In spring, solitary bees are emerging, including the hairy-footed flower bee (Anthophora plumipes) and red mason bee (Osmia bicornis). Honeybees are also starting to emerge, gathering nectar and pollen to take back to the hive to feed their emerging brood.
Kate Bradbury explains how to provide the habitats and food they need.
Leave loose mortar
Leave holes and sections of loose mortar in garden walls, as long as they are structurally safe, to provide nesting sites and refuges for a range of species including the red mason bee.
Retain old fruit trees
Retain old fruit trees such as apples and pears to provide bark and crevices for bees. Fruit trees also produce plenty of nectar and pollen-rich blossom.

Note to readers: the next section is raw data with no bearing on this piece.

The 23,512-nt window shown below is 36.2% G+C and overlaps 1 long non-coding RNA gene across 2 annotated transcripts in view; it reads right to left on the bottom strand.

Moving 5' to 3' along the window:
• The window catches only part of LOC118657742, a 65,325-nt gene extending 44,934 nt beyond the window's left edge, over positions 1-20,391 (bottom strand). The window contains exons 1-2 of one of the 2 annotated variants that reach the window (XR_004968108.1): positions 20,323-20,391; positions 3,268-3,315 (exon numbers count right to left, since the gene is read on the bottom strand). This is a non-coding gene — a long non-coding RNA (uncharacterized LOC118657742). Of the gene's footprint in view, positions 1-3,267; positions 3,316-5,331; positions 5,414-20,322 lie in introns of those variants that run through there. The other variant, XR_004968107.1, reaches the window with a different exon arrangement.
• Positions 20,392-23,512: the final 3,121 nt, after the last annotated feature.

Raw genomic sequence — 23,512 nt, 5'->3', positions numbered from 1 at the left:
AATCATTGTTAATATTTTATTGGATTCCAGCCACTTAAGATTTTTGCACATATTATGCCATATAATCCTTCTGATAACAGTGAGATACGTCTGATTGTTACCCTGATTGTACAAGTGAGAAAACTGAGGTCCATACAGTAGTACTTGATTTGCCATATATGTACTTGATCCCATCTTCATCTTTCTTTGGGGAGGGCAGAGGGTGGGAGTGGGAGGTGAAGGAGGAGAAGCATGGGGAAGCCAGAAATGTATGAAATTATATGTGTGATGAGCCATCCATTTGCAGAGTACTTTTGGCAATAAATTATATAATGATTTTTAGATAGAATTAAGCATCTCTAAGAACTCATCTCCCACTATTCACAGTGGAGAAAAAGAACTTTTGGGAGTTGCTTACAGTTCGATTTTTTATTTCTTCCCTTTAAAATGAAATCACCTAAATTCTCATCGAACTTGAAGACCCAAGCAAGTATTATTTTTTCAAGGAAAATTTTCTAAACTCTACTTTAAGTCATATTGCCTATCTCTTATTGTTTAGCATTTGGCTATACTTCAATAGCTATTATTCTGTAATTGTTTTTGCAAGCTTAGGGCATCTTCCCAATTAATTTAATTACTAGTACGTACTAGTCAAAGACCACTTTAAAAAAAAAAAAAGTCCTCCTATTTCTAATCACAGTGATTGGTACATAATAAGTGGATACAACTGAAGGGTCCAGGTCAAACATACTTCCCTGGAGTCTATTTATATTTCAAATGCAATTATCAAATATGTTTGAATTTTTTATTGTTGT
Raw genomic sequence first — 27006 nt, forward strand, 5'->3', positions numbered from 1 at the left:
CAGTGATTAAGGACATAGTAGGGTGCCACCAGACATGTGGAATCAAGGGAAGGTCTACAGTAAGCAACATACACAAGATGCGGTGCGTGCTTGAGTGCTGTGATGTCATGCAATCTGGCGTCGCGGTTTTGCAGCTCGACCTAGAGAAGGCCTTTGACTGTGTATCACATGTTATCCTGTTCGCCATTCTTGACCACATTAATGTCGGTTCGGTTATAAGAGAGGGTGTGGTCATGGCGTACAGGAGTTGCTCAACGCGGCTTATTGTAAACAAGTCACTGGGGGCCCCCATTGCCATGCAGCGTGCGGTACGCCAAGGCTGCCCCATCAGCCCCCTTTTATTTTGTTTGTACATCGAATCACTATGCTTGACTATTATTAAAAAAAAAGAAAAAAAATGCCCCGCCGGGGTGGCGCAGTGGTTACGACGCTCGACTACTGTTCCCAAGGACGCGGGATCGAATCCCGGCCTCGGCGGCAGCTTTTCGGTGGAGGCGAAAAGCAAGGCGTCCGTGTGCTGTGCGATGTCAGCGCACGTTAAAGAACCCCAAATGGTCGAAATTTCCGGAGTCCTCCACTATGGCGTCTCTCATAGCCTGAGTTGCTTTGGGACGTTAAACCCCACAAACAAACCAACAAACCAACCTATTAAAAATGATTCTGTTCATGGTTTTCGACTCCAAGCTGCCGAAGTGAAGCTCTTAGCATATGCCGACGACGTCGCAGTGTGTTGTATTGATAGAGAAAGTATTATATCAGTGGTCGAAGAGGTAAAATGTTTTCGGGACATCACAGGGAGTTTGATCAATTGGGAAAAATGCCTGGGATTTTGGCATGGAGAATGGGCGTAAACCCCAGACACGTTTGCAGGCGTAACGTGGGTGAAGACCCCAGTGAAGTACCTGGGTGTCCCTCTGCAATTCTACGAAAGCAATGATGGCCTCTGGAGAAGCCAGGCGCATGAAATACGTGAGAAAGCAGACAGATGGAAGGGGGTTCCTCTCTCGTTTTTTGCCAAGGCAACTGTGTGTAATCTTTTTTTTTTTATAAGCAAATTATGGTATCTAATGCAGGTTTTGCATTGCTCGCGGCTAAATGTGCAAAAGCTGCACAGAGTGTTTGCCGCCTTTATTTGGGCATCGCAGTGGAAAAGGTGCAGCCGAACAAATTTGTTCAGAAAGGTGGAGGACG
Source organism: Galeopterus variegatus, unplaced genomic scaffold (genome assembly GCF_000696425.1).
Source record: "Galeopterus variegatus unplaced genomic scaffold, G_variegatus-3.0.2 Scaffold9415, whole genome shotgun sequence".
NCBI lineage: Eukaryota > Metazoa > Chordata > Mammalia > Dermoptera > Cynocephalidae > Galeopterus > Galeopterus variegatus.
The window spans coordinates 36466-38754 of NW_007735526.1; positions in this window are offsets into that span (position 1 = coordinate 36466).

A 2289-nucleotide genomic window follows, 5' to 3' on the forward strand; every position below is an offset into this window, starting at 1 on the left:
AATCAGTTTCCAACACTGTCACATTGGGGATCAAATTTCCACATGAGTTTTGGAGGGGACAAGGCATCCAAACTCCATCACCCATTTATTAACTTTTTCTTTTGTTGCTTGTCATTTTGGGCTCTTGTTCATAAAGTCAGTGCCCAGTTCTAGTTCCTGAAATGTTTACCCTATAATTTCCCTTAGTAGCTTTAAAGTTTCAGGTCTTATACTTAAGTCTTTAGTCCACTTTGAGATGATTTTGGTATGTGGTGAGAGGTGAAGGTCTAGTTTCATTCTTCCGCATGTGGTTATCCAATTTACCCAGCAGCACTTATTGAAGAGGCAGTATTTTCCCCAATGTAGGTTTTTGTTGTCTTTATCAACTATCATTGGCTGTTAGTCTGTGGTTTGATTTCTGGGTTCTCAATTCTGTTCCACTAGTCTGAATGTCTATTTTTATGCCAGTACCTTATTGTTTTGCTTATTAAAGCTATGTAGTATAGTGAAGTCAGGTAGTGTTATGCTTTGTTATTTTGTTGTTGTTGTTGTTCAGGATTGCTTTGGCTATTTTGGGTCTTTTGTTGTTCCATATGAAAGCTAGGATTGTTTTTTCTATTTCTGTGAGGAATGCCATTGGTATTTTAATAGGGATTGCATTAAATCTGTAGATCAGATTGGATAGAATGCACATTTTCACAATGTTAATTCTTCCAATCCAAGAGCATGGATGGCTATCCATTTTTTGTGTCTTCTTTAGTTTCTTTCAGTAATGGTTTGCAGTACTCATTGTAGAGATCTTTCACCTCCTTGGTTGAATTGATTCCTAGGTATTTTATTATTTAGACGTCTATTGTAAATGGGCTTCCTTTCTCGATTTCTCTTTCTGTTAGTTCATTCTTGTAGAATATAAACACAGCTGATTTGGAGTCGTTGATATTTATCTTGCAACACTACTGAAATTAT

Keep some grass mown short
Help ground-nesting solitary bees, such as the tawny mining bee (Andrena fulva) by keeping an area of grass mown short, as well as patches of bare soil, so they can nest easily.
Grow nectar-rich plants
Grow some of these nectar-rich plants: allium, bluebells, bugle (Ajuga reptans), crocus, daffodil, euphorbia, heather (Calluna vulgaris), honesty, grape hyacinth, primroses, rhododendron, viburnum, wallflowers.